Barney the next victim in the Pipe-line at World Matchplay
Places in the quarter finals are up for grabs in Blackpool at the World Matchplay and although regular winner Phil Taylor is expected to progress, there could be trouble ahead for his regular final foe James Wade.
Justin Pipe to beat Raymond van Barneveld @ 3/1
Both players came through their first round encounters 10-4 and both averaged 99 in the process, showing how similarly they are playing.
It was Barney that was the more clinical in hitting his doubles, but Pipe had the scoring edge in terms of 180s and the fact he has won the last two meetings between these two is further evidence that he is overpriced here.
His slow-throwing style could frustrate the Dutchman too and those not fancying Pipe to pull off the shock must surely struggle to argue that 1/1 is a fair price that he comes through with a handicap of 3.5 legs.
Simon Whitlock to beat Kevin Painter @ 4/11
Whitlock and Painter may have split their 12 career meetings down the middle, but it could be significant that the former has taken four of the last five.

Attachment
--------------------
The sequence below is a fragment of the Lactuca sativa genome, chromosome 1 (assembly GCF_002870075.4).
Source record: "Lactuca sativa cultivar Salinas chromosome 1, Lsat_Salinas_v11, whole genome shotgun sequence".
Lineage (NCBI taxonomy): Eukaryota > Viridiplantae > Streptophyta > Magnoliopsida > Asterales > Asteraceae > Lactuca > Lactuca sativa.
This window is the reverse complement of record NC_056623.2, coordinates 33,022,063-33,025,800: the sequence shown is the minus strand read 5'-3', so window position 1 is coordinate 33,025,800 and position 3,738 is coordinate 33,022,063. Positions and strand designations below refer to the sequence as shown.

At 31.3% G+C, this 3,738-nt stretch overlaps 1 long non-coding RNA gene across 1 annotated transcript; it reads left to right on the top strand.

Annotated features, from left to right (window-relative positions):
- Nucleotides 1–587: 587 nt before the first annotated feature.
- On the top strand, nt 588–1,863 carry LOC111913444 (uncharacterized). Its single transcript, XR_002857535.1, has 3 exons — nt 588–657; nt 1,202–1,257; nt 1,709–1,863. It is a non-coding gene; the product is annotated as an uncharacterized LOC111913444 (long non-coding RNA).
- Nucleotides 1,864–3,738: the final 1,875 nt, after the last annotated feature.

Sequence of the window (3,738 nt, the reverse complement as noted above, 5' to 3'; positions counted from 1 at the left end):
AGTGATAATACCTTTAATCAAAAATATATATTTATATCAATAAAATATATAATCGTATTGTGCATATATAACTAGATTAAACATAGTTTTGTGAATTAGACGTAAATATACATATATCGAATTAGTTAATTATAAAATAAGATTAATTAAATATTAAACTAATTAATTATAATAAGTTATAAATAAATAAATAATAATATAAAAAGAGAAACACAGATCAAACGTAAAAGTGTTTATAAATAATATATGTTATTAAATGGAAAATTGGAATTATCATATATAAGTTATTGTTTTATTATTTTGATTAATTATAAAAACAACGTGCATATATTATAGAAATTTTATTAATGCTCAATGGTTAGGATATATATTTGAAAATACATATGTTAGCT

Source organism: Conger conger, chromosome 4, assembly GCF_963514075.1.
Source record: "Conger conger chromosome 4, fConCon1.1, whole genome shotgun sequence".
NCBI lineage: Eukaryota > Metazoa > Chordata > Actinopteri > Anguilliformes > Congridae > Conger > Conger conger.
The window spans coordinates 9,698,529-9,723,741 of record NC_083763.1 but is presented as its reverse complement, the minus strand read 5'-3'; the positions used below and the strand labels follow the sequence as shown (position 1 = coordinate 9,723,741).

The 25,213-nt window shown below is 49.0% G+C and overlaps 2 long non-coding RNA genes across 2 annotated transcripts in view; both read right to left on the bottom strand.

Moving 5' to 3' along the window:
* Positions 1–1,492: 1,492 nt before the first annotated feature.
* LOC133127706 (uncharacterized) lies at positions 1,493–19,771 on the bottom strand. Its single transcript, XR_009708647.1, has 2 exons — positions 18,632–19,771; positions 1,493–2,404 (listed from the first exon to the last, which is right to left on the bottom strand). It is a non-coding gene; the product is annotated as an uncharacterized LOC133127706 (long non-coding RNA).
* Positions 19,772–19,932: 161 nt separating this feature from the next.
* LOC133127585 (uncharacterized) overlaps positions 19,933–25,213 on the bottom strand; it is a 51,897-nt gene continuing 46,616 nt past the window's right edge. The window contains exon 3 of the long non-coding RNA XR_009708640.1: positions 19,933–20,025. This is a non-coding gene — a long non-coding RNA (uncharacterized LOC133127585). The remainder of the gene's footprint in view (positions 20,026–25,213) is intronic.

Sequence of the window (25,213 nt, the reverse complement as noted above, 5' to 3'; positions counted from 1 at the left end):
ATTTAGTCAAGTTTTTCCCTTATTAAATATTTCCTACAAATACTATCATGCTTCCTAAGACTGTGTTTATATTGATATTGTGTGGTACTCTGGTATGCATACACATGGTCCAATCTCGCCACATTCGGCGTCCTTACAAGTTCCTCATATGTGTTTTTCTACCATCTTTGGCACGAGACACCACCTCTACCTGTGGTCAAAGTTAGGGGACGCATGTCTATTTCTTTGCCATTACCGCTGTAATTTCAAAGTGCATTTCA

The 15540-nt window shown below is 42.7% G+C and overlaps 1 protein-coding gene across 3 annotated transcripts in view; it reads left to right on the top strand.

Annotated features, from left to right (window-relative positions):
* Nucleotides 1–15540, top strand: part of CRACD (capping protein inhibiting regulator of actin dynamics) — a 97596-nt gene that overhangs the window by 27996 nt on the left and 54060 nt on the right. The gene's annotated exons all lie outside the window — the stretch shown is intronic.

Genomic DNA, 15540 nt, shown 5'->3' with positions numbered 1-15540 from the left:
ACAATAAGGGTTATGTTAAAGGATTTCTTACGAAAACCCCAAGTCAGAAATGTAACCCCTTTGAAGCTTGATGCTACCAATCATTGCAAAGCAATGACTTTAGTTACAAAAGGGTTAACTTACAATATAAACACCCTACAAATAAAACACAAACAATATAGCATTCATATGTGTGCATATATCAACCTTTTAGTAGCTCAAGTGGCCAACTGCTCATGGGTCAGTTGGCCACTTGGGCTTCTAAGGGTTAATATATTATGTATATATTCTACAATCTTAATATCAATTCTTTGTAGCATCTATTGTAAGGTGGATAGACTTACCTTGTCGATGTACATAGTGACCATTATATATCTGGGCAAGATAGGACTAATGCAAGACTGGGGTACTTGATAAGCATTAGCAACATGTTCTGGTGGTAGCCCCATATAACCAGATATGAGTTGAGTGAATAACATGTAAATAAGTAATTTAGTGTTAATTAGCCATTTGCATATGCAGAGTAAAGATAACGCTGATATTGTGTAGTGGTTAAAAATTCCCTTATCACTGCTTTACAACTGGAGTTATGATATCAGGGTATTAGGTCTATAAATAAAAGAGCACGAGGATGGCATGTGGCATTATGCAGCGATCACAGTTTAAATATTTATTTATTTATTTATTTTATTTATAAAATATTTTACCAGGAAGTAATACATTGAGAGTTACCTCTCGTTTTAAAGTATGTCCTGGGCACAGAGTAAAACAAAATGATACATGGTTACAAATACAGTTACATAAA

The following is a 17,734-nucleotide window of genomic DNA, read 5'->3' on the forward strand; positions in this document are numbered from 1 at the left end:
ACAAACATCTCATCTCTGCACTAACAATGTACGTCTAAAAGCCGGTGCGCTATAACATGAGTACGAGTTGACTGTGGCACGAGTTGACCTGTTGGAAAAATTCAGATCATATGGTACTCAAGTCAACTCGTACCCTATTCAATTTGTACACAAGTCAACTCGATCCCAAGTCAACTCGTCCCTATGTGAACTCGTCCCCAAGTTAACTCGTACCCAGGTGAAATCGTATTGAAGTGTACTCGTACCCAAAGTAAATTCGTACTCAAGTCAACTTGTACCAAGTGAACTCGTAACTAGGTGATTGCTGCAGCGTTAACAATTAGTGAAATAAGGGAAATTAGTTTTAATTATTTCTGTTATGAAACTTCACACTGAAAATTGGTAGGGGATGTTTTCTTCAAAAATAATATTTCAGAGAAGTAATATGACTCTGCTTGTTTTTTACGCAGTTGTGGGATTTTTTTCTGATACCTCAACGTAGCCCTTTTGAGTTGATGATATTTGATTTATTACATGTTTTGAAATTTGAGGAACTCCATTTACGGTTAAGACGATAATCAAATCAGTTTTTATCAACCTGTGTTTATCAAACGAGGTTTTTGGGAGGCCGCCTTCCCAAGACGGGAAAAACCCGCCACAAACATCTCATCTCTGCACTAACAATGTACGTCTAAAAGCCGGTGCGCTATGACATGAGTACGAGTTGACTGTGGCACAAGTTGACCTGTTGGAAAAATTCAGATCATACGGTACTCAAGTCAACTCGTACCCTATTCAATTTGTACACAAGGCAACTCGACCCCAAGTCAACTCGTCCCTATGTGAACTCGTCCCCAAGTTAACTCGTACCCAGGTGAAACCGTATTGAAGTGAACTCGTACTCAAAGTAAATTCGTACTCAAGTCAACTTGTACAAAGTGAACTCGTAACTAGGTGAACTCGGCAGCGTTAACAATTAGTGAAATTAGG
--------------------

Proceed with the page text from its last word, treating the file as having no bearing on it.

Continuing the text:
Painter has also only made the quarter final here once, which suggests it is not his favourite tournament on the darting calendar and worryingly needed 34 darts to hit the 10 doubles required to see off Jamie Lewis in the first round.
A repeat of that shabby finishing will put him on the back foot against Whitock and the Aussie can take advantage.
Terry Jenkins (+6.5 legs) to beat Phil Taylor @ 8/11
Jenkins may have lost 33 of his 36 career encounters with the 13-time World Matchplay winner, but one of his successes has come in this event and another among the last three meetings of the duo.
Taylor is certainly unlikely to dominate in the same way that saw him brush aside Stuart Kellet 10-1 in the first round, with his opponent averaging an appalling 75, despite having only six darts at doubles in the whole match.
Jenkins is good enough to win seven legs in the match and can overcome the handicap line.
Gary Anderson to beat James Wade @ 6/4
The big doubt over Anderson is whether he has the consistency over this longer format, but if he checks out as well as he did when beating Mervyn King in his opener then he can go close.
Interestingly too is that Anderson has won seven of the last nine meetings with Wade, despite Wade being the higher ranked for the majority of this period.
Wade is in the more steady form, but in a match that is almost 50/50 to call, it makes sense to side with the underdog.
All Odds and Markets are correct as of the date of publishing.